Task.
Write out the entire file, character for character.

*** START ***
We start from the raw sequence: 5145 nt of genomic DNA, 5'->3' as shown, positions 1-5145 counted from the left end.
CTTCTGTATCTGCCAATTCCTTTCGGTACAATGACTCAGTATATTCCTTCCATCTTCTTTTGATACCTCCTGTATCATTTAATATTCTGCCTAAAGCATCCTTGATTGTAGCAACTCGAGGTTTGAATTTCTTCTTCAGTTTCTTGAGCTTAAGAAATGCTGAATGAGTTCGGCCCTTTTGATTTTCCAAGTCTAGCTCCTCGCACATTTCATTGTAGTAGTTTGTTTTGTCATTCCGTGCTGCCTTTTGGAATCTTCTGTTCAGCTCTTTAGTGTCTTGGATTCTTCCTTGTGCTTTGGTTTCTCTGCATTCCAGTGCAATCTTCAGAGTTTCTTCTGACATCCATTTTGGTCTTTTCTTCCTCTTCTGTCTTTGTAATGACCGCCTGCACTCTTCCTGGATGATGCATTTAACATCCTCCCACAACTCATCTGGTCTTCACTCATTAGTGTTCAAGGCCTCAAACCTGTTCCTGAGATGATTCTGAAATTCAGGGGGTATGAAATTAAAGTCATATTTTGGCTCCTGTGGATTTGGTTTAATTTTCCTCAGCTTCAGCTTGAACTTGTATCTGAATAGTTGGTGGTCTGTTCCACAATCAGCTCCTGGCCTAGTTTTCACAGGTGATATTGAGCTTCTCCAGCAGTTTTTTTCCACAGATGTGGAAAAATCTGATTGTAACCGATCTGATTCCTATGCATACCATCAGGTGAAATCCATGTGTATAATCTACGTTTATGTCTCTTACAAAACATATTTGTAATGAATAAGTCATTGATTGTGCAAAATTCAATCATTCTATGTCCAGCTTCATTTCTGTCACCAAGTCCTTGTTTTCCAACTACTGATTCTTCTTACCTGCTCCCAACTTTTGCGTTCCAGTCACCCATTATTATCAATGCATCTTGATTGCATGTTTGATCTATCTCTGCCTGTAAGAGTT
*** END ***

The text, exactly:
We start from the raw sequence: 5145 nt of genomic DNA, 5'->3' as shown, positions 1-5145 counted from the left end.
CTTCTGTATCTGCCAATTCCTTTCGGTACAATGACTCAGTATATTCCTTCCATCTTCTTTTGATACCTCCTGTATCATTTAATATTCTGCCTAAAGCATCCTTGATTGTAGCAACTCGAGGTTTGAATTTCTTCTTCAGTTTCTTGAGCTTAAGAAATGCTGAATGAGTTCGGCCCTTTTGATTTTCCAAGTCTAGCTCCTCGCACATTTCATTGTAGTAGTTTGTTTTGTCATTCCGTGCTGCCTTTTGGAATCTTCTGTTCAGCTCTTTAGTGTCTTGGATTCTTCCTTGTGCTTTGGTTTCTCTGCATTCCAGTGCAATCTTCAGAGTTTCTTCTGACATCCATTTTGGTCTTTTCTTCCTCTTCTGTCTTTGTAATGACCGCCTGCACTCTTCCTGGATGATGCATTTAACATCCTCCCACAACTCATCTGGTCTTCACTCATTAGTGTTCAAGGCCTCAAACCTGTTCCTGAGATGATTCTGAAATTCAGGGGGTATGAAATTAAAGTCATATTTTGGCTCCTGTGGATTTGGTTTAATTTTCCTCAGCTTCAGCTTGAACTTGTATCTGAATAGTTGGTGGTCTGTTCCACAATCAGCTCCTGGCCTAGTTTTCACAGGTGATATTGAGCTTCTCCAGCAGTTTTTTTCCACAGATGTGGAAAAATCTGATTGTAACCGATCTGATTCCTATGCATACCATCAGGTGAAATCCATGTGTATAATCTACGTTTATGTCTCTTACAAAACATATTTGTAATGAATAAGTCATTGATTGTGCAAAATTCAATCATTCTATGTCCAGCTTCATTTCTGTCACCAAGTCCTTGTTTTCCAACTACTGATTCTTCTTACCTGCTCCCAACTTTTGCGTTCCAGTCACCCATTATTATCAATGCATCTTGATTGCATGTTTGATCTATCTCTGCCTGTAAGAGTT